By Glenn Graham, The Baltimore Sun
8:18 PM EST, February 8, 2013
The Dunbar gym was sweltering during the Poets' boys basketball game against Baltimore City rival Edmondson earlier this season.
It wasn't any different than countless other nights in past decades when the team had a big matchup, but the atmosphere was still new to Dunbar's transfer guard Daxter Miles.
"There was a lot of emotions involved, a different vibe. That was the game so far," Miles said. "I know a lot about Poet Pride. You can see from all the banners on our wall. … It's great tradition here and an honor for me to play here. So I'm just basically trying to live up to the name and I had a lot to prove in that game."
At 6 feet 3, Miles has brought instant offense, brash confidence and a strong will to win to Dunbar. And as the Poets' leader, he has shown he can handle the pressure that comes with playing for the storied program.
Dunbar has won three straight Class 1A state championships (its 14 overall titles are the most of any school) and the Poets are also the defending city champion.
Despite no returning starters from last year's top-ranked team, No. 3 Dunbar has maintained its success with Miles taking center stage. Going into Tuesday's regular-season finale at No. 8 City, the Poets are 18-2 and have secured a spot in the Baltimore City championship game with an 8-1 record in the league.
Miles averages a team-high 16 points this season, as well as contributing 5.0 rebounds and 3.2 assists per game.
With the Red Storm visiting and the intensity level in the packed gym as high as the heat, the Jan. 9 game was easily the biggest in Miles' brief career at Dunbar.
For Miles, a highly touted Division I recruit who played at IMG Academy in Florida last year, the game was his first big chance to showcase his skills in front of his hometown crowd.
More importantly, he wanted to bring home another Dunbar win.
The Poets trailed many times that night, down by 10 at one point, but showed they were never out of the game. Miles did all he could to bring them back from the deficit.
He hit four free throws in the final 10 seconds of the first overtime to send the game to a second extra period.
And then — with the overflow crowd on the edges of the court — he scored all nine of Dunbar's points in the second overtime to lead the Poets to a 82-75 win.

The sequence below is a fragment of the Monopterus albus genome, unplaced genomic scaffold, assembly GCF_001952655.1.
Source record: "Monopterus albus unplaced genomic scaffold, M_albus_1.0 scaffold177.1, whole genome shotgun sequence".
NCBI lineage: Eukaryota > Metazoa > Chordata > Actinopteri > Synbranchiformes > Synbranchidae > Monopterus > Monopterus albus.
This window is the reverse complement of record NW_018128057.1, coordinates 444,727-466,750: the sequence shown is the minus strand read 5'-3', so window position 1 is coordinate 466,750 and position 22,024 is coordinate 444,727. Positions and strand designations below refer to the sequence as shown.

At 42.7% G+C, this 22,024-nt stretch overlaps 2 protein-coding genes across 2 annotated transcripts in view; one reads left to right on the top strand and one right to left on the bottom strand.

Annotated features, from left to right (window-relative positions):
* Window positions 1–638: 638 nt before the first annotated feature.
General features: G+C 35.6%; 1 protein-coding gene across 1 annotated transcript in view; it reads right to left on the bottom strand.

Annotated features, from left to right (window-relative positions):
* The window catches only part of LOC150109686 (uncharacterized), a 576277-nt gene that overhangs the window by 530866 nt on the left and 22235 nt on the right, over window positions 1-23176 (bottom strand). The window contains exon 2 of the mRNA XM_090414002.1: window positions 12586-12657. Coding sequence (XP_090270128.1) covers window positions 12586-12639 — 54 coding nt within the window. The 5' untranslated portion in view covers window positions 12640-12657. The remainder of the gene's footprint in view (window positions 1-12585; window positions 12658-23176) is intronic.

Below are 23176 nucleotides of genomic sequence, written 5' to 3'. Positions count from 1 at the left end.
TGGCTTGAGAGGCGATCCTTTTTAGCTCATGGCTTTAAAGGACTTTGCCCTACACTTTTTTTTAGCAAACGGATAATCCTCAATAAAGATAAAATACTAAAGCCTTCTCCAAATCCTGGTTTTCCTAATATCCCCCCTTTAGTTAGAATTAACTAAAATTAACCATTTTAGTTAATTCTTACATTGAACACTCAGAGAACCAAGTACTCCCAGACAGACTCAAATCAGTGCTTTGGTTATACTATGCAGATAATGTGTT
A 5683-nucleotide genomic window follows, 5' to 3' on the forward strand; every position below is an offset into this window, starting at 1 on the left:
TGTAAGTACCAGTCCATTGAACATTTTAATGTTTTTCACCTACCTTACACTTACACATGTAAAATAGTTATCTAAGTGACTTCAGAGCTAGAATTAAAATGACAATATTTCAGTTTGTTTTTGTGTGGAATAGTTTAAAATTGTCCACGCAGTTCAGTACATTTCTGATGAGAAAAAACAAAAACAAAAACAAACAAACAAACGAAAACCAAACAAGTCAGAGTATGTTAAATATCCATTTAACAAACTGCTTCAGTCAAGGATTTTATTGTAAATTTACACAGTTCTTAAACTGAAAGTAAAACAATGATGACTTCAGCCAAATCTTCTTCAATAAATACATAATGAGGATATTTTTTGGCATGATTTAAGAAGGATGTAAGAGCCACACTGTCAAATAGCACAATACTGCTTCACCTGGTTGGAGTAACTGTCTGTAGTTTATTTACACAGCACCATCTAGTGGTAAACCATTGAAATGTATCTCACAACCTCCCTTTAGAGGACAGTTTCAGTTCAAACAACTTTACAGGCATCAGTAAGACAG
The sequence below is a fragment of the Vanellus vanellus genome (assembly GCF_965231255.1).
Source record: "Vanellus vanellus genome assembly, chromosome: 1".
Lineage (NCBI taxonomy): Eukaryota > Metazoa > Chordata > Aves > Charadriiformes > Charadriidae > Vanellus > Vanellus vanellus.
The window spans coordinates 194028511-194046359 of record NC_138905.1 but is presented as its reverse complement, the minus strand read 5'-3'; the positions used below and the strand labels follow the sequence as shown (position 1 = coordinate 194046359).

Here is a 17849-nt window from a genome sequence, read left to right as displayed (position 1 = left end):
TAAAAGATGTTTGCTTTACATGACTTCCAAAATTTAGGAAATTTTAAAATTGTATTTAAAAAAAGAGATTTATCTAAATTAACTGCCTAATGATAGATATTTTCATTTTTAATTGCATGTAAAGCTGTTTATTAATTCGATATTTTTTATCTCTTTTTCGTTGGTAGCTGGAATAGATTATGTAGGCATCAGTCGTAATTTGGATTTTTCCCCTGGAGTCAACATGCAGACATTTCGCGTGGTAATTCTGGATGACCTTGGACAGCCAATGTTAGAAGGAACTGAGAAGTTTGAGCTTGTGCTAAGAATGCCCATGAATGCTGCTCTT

At the end of the game, he had 32 points and a split lip that required a couple stitches and served as a badge of honor.
"He's a tremendously talented kid with great athleticism who can pretty much score from anywhere," Dunbar coach Cyrus Jones Sr. said. "As Magic Johnson puts it, he's brought 'Showtime' to Dunbar and just having him around has been exciting."
After spending his first two seasons at Archbishop Curley, the East Baltimore native transferred to Dunbar in the spring of his sophomore year.
But Miles' first stint at the school didn't last long and he transferred to IMG Academy in Bradenton, Fla., for his junior year. Returning to Dunbar this year — having gained some exposure with the program during the offseason of his sophomore year and then continuing to improve in Florida — has enabled him to immediately step in and be the go-to player for the Poets.
It's a responsibility he enjoys.
"I know all eyes are on me, and I got a spotlight on me because I'm a top player or whatever. My role is to lead my teammates — get them pumped up — and put buckets in the basket, don't slack on defense and just play hard," Miles said.
So far, so good.
"He brings a lot to our team," said guard Kamau Stokes, who also transferred to Dunbar — from John Carroll — before this school year. "The No. 1 thing he brings is toughness and a lot of energy, and that's what the team needs. He gives us a spark. Dax plays with a lot of confidence, he's always been like that — confident with himself and his teammates."
What stands out the most for Miles is his ability to score points. His 3-point range has defenders on constant watch. And when they come too close to guard him, Miles' explosive first step gives him easy access to the basket. In transition, he's always running the floor and finishes strong.
"What's special about Dax is he's super confident," Poly coach Sam Brand said. "He goes into every game thinking he's the best player on the court. He came back with the mindset that he is the best player in Baltimore, and he's as tough a matchup as there is in the city. He can score from anywhere on the floor."
Edmondson coach Darnell Dantzler saw Miles' ability to take over during the double-overtime game.
First came the four free throws he made in the final seconds of the first overtime and then the scoring binge that followed in the second.
Dunbar had the opening possession in the second overtime and decided to stay patient with the ball.
After taking nearly two minutes off the clock, the Poets worked the ball to Miles in the left corner. Just as it looked like he was going to send the ball back to kill more time, he quickly spun to the baseline and finished a drive for the first two points of the period. The play set the tone for the rest of the overtime.
"He has what they say you can't teach — the 'it' factor. He has that refuse-to-lose attitude, just plays hard throughout and is a great all-around tough player," Dantzler said.
Miles, who has drawn interest from UCLA, Miami, Southern California, Villanova, Xavier, Oklahoma State, Providence and Colorado State among other colleges, recognizes the lofty expectations that come with playing at Dunbar. He welcomes the challenge and wouldn't want it any other way.
"There's pressure trying to win another city and state championship," Miles said. "We just have to do the same thing as last year, and play even harder. We want to win everything — we're hungry, we're starving."
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